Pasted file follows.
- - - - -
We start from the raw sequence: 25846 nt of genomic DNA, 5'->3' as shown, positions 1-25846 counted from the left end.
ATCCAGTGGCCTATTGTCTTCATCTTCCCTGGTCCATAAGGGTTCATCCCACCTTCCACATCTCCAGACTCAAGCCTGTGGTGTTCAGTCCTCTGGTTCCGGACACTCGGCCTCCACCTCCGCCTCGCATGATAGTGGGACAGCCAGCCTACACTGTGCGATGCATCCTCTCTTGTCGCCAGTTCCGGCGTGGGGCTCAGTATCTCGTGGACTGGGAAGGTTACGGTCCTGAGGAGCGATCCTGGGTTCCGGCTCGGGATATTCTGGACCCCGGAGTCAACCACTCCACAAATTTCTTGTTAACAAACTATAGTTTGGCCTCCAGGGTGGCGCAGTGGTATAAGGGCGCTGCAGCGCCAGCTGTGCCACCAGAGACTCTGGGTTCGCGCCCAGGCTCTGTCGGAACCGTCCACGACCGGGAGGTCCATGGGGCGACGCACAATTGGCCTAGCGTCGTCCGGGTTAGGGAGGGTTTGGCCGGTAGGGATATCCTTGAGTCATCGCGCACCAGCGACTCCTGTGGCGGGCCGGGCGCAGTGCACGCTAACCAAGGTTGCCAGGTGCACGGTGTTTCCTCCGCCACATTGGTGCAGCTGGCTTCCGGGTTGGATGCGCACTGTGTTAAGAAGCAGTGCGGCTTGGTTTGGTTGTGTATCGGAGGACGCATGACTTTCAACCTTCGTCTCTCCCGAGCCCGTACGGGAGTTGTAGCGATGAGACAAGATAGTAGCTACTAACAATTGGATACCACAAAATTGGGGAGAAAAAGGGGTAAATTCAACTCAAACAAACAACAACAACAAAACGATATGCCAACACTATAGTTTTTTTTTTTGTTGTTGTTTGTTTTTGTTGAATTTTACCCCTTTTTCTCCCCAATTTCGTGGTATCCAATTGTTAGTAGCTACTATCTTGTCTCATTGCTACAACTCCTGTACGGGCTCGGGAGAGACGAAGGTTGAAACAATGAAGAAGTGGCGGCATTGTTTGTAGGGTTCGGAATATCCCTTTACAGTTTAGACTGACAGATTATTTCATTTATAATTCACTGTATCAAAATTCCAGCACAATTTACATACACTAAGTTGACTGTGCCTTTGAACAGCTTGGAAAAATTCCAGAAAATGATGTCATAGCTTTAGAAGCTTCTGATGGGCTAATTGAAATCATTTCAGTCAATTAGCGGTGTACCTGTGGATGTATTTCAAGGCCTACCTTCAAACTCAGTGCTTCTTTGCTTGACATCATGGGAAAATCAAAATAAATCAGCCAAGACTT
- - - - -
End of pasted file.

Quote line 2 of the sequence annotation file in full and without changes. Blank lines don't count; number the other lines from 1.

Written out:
ATCCAGTGGCCTATTGTCTTCATCTTCCCTGGTCCATAAGGGTTCATCCCACCTTCCACATCTCCAGACTCAAGCCTGTGGTGTTCAGTCCTCTGGTTCCGGACACTCGGCCTCCACCTCCGCCTCGCATGATAGTGGGACAGCCAGCCTACACTGTGCGATGCATCCTCTCTTGTCGCCAGTTCCGGCGTGGGGCTCAGTATCTCGTGGACTGGGAAGGTTACGGTCCTGAGGAGCGATCCTGGGTTCCGGCTCGGGATATTCTGGACCCCGGAGTCAACCACTCCACAAATTTCTTGTTAACAAACTATAGTTTGGCCTCCAGGGTGGCGCAGTGGTATAAGGGCGCTGCAGCGCCAGCTGTGCCACCAGAGACTCTGGGTTCGCGCCCAGGCTCTGTCGGAACCGTCCACGACCGGGAGGTCCATGGGGCGACGCACAATTGGCCTAGCGTCGTCCGGGTTAGGGAGGGTTTGGCCGGTAGGGATATCCTTGAGTCATCGCGCACCAGCGACTCCTGTGGCGGGCCGGGCGCAGTGCACGCTAACCAAGGTTGCCAGGTGCACGGTGTTTCCTCCGCCACATTGGTGCAGCTGGCTTCCGGGTTGGATGCGCACTGTGTTAAGAAGCAGTGCGGCTTGGTTTGGTTGTGTATCGGAGGACGCATGACTTTCAACCTTCGTCTCTCCCGAGCCCGTACGGGAGTTGTAGCGATGAGACAAGATAGTAGCTACTAACAATTGGATACCACAAAATTGGGGAGAAAAAGGGGTAAATTCAACTCAAACAAACAACAACAACAAAACGATATGCCAACACTATAGTTTTTTTTTTTGTTGTTGTTTGTTTTTGTTGAATTTTACCCCTTTTTCTCCCCAATTTCGTGGTATCCAATTGTTAGTAGCTACTATCTTGTCTCATTGCTACAACTCCTGTACGGGCTCGGGAGAGACGAAGGTTGAAACAATGAAGAAGTGGCGGCATTGTTTGTAGGGTTCGGAATATCCCTTTACAGTTTAGACTGACAGATTATTTCATTTATAATTCACTGTATCAAAATTCCAGCACAATTTACATACACTAAGTTGACTGTGCCTTTGAACAGCTTGGAAAAATTCCAGAAAATGATGTCATAGCTTTAGAAGCTTCTGATGGGCTAATTGAAATCATTTCAGTCAATTAGCGGTGTACCTGTGGATGTATTTCAAGGCCTACCTTCAAACTCAGTGCTTCTTTGCTTGACATCATGGGAAAATCAAAATAAATCAGCCAAGACTT